Dear Dr. Bohlin,
I’m a pastor that is meeting with a young man who is planning to marry a young lady that is a member of our church. This young man, who is in his twenties, said that he believed in God–much like Carl Sagan. He seems to have a postmodern view of truth, but my question is, how can I read up on the spiritual views of Sagan? Do you know any websites or critiques on Sagan? I read your article “Contact: A Eulogy to Carl Sagan“–what would be the best approach to this young man?
It sounds like you have a rather sticky situation on your hands. Believing in God “like Carl Sagan” means little more than a deistic belief in some kind of super intelligence that helped order our universe but has no personal involvement with it or you and me. Sagan had a profound dislike for any thiestic belief, particularly Christianity. His novel Contact brings this out much more strongly than the movie adaptation.
My concern would be that the young man is saying some things to help smooth things out with his bride-to-be, but is potentially hostile to her beliefs. Sagan basically believed Jesus was a good man but not God (page 167-173 of the Pocket edition of the novel Contact. The character of Ellie Arroway is basically Sagan personified, so these seven pages will give some insight into his thinking. It’s about twelve pages into Chapter 10 if you find a different edition). My fear is that he would eventually ridicule or otherwise try to undermine her faith with science and skepticism.
I would ask him if Sagan was a hero of his and do his ideas about God and religion coincide with Sagan’s. If yes, does he hold the same disdain for Christianity and clergy (yourself) as Sagan did? This will perhaps force him to come a little cleaner and bring a little more understanding to the situation. He should be concerned with devaluing the belief system of the person he says he loves. If your intuition is correct about his taking a rather post-modern view, he should be senstitive to this. After all, truth is impossible to know so if it’s true for her great, what’s it to him?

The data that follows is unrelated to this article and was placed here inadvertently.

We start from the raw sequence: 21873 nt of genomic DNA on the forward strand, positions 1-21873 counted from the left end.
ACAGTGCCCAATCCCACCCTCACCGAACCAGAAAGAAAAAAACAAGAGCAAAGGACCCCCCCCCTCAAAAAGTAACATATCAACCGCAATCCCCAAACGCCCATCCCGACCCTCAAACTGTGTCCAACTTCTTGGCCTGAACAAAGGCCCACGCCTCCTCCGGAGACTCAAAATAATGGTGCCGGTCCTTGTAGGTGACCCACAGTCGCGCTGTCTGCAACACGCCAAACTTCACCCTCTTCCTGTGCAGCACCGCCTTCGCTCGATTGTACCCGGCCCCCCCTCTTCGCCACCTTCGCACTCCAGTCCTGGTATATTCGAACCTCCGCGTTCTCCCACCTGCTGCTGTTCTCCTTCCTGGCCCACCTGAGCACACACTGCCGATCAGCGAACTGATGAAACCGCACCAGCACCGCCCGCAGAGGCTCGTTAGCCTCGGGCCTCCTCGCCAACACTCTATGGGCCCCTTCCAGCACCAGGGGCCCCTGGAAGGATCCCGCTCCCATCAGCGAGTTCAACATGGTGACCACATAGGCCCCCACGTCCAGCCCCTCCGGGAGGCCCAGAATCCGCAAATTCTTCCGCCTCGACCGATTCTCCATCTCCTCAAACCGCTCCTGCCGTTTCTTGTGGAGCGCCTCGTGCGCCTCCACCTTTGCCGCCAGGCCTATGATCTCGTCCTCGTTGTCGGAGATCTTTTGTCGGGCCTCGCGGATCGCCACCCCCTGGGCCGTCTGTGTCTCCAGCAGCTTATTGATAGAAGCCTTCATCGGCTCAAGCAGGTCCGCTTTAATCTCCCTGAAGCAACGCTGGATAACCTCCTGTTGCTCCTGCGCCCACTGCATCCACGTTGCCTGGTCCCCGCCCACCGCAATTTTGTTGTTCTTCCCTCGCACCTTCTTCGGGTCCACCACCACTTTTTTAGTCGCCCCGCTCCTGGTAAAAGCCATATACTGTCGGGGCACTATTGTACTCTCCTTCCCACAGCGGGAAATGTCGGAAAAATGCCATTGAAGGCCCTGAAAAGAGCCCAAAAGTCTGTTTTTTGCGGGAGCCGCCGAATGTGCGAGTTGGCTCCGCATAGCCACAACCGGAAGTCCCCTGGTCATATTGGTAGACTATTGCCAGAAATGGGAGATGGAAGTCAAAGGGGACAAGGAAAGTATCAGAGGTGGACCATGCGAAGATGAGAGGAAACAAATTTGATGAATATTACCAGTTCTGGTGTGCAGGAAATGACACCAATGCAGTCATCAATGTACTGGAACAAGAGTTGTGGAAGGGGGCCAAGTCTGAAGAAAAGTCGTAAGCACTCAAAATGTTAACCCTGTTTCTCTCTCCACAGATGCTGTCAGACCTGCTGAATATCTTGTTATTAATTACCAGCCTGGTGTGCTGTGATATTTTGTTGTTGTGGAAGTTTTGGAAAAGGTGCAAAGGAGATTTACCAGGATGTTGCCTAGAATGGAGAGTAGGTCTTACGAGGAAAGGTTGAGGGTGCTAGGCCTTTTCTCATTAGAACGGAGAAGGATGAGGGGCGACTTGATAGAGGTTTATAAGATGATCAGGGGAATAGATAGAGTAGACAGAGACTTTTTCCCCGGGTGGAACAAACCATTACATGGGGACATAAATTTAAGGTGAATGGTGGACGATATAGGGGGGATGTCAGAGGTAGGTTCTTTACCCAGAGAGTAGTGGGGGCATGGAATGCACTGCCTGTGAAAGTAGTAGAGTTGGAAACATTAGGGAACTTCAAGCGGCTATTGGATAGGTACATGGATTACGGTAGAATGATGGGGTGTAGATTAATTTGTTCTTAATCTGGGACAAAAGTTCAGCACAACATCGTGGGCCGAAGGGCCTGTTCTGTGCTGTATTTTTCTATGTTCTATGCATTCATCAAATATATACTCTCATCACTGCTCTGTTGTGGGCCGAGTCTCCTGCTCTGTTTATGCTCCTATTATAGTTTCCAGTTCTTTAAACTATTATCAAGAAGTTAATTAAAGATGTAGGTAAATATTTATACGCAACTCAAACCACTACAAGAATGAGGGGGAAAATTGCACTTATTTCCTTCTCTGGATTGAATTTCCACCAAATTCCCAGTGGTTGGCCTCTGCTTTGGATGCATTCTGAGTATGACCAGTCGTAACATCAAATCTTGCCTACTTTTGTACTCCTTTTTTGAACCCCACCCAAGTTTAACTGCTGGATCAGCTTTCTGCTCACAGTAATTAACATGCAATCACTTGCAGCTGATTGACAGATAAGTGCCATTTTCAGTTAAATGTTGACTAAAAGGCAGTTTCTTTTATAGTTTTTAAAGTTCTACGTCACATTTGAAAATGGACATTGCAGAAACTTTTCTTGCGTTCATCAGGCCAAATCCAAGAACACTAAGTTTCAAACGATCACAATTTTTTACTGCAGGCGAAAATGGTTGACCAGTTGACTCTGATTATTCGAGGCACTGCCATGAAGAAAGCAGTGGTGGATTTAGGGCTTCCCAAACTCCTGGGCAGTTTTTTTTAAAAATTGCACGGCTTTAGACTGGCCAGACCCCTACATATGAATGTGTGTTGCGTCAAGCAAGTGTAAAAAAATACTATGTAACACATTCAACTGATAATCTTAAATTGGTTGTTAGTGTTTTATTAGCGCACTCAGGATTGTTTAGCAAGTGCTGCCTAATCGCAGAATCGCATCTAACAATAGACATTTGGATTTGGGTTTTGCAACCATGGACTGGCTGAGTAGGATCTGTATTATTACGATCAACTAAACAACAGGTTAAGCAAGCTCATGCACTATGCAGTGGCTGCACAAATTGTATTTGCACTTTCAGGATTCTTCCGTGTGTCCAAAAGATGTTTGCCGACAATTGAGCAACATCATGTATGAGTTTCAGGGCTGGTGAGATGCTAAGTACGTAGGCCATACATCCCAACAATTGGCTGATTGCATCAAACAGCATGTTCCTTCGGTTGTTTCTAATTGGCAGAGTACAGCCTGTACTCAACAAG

Would he ever come to church with her?
What about children, how should they be raised? As skeptics or in the church?
I agree with your suspicion I sensed from your message. These kids need some hard questions asked of them. What are her thoughts? Does she think she can convert him? This rarely works out, but if this is her intent, is she ready to follow the prescription in 1 Pet. 3:1-2? Most women find this difficult even with a saved husband who has wandered away.
There is a potentially fatal divergence of basic world views which will affect nearly all aspects of their future lives. Maybe they just need to wait a little longer and give each other some time to explore these differences before committing to marriage.
Well, I have said a lot for someone who has little knowledge of the individuals involved.
Hope this helps.
Let me know if I can be of further assistance.